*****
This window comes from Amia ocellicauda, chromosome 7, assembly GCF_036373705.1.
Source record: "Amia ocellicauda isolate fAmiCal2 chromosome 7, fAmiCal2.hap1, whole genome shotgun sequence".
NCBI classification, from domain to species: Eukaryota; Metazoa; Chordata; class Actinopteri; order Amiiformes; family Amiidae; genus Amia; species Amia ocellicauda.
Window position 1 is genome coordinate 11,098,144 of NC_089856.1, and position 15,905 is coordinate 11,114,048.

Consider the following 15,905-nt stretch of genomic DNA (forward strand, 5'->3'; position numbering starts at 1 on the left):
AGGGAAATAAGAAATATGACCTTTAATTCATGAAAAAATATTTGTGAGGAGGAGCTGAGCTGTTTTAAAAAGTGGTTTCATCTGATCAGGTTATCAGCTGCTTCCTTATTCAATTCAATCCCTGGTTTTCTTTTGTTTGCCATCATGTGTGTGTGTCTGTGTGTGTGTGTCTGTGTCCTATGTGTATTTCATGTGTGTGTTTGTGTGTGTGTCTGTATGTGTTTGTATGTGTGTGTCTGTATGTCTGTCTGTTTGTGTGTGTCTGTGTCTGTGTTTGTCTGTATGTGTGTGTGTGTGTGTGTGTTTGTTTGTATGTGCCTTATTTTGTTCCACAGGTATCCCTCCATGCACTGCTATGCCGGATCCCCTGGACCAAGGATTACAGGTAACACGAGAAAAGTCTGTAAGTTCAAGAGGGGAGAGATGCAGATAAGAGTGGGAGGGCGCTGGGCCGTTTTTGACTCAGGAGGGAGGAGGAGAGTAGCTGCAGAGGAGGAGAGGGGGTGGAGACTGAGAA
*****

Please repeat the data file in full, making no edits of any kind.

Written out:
This window comes from Amia ocellicauda, chromosome 7, assembly GCF_036373705.1.
Source record: "Amia ocellicauda isolate fAmiCal2 chromosome 7, fAmiCal2.hap1, whole genome shotgun sequence".
NCBI classification, from domain to species: Eukaryota; Metazoa; Chordata; class Actinopteri; order Amiiformes; family Amiidae; genus Amia; species Amia ocellicauda.
Window position 1 is genome coordinate 11,098,144 of NC_089856.1, and position 15,905 is coordinate 11,114,048.

Consider the following 15,905-nt stretch of genomic DNA (forward strand, 5'->3'; position numbering starts at 1 on the left):
AGGGAAATAAGAAATATGACCTTTAATTCATGAAAAAATATTTGTGAGGAGGAGCTGAGCTGTTTTAAAAAGTGGTTTCATCTGATCAGGTTATCAGCTGCTTCCTTATTCAATTCAATCCCTGGTTTTCTTTTGTTTGCCATCATGTGTGTGTGTCTGTGTGTGTGTGTCTGTGTCCTATGTGTATTTCATGTGTGTGTTTGTGTGTGTGTCTGTATGTGTTTGTATGTGTGTGTCTGTATGTCTGTCTGTTTGTGTGTGTCTGTGTCTGTGTTTGTCTGTATGTGTGTGTGTGTGTGTGTGTTTGTTTGTATGTGCCTTATTTTGTTCCACAGGTATCCCTCCATGCACTGCTATGCCGGATCCCCTGGACCAAGGATTACAGGTAACACGAGAAAAGTCTGTAAGTTCAAGAGGGGAGAGATGCAGATAAGAGTGGGAGGGCGCTGGGCCGTTTTTGACTCAGGAGGGAGGAGGAGAGTAGCTGCAGAGGAGGAGAGGGGGTGGAGACTGAGAA